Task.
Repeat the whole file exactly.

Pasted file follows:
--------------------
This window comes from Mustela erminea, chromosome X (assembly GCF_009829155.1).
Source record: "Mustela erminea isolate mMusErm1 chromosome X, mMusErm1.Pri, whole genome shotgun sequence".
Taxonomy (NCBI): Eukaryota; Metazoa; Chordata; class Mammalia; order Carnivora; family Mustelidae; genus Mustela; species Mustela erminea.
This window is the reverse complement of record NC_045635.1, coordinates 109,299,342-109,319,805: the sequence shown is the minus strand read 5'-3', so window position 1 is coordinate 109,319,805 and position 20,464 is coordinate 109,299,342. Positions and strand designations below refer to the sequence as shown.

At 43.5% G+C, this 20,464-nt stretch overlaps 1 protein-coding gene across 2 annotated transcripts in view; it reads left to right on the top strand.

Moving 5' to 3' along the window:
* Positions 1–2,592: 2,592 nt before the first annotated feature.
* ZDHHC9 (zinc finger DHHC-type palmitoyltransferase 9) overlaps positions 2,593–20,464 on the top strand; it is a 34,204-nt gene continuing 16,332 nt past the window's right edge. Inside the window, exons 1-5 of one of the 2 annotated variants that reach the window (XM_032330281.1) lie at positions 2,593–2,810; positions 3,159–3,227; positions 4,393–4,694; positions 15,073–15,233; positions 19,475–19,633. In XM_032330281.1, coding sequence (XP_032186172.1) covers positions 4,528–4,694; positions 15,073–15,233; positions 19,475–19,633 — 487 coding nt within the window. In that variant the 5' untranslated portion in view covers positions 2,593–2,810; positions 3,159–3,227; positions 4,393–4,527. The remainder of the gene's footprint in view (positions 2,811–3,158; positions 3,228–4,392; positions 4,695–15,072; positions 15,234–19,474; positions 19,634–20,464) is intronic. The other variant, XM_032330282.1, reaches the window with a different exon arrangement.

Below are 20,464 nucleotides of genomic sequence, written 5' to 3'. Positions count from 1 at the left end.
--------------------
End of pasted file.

This window comes from Mustela erminea, chromosome X (assembly GCF_009829155.1).
Source record: "Mustela erminea isolate mMusErm1 chromosome X, mMusErm1.Pri, whole genome shotgun sequence".
Taxonomy (NCBI): Eukaryota; Metazoa; Chordata; class Mammalia; order Carnivora; family Mustelidae; genus Mustela; species Mustela erminea.
This window is the reverse complement of record NC_045635.1, coordinates 109,299,342-109,319,805: the sequence shown is the minus strand read 5'-3', so window position 1 is coordinate 109,319,805 and position 20,464 is coordinate 109,299,342. Positions and strand designations below refer to the sequence as shown.

At 43.5% G+C, this 20,464-nt stretch overlaps 1 protein-coding gene across 2 annotated transcripts in view; it reads left to right on the top strand.

Moving 5' to 3' along the window:
* Positions 1–2,592: 2,592 nt before the first annotated feature.
* ZDHHC9 (zinc finger DHHC-type palmitoyltransferase 9) overlaps positions 2,593–20,464 on the top strand; it is a 34,204-nt gene continuing 16,332 nt past the window's right edge. Inside the window, exons 1-5 of one of the 2 annotated variants that reach the window (XM_032330281.1) lie at positions 2,593–2,810; positions 3,159–3,227; positions 4,393–4,694; positions 15,073–15,233; positions 19,475–19,633. In XM_032330281.1, coding sequence (XP_032186172.1) covers positions 4,528–4,694; positions 15,073–15,233; positions 19,475–19,633 — 487 coding nt within the window. In that variant the 5' untranslated portion in view covers positions 2,593–2,810; positions 3,159–3,227; positions 4,393–4,527. The remainder of the gene's footprint in view (positions 2,811–3,158; positions 3,228–4,392; positions 4,695–15,072; positions 15,234–19,474; positions 19,634–20,464) is intronic. The other variant, XM_032330282.1, reaches the window with a different exon arrangement.

Below are 20,464 nucleotides of genomic sequence, written 5' to 3'. Positions count from 1 at the left end.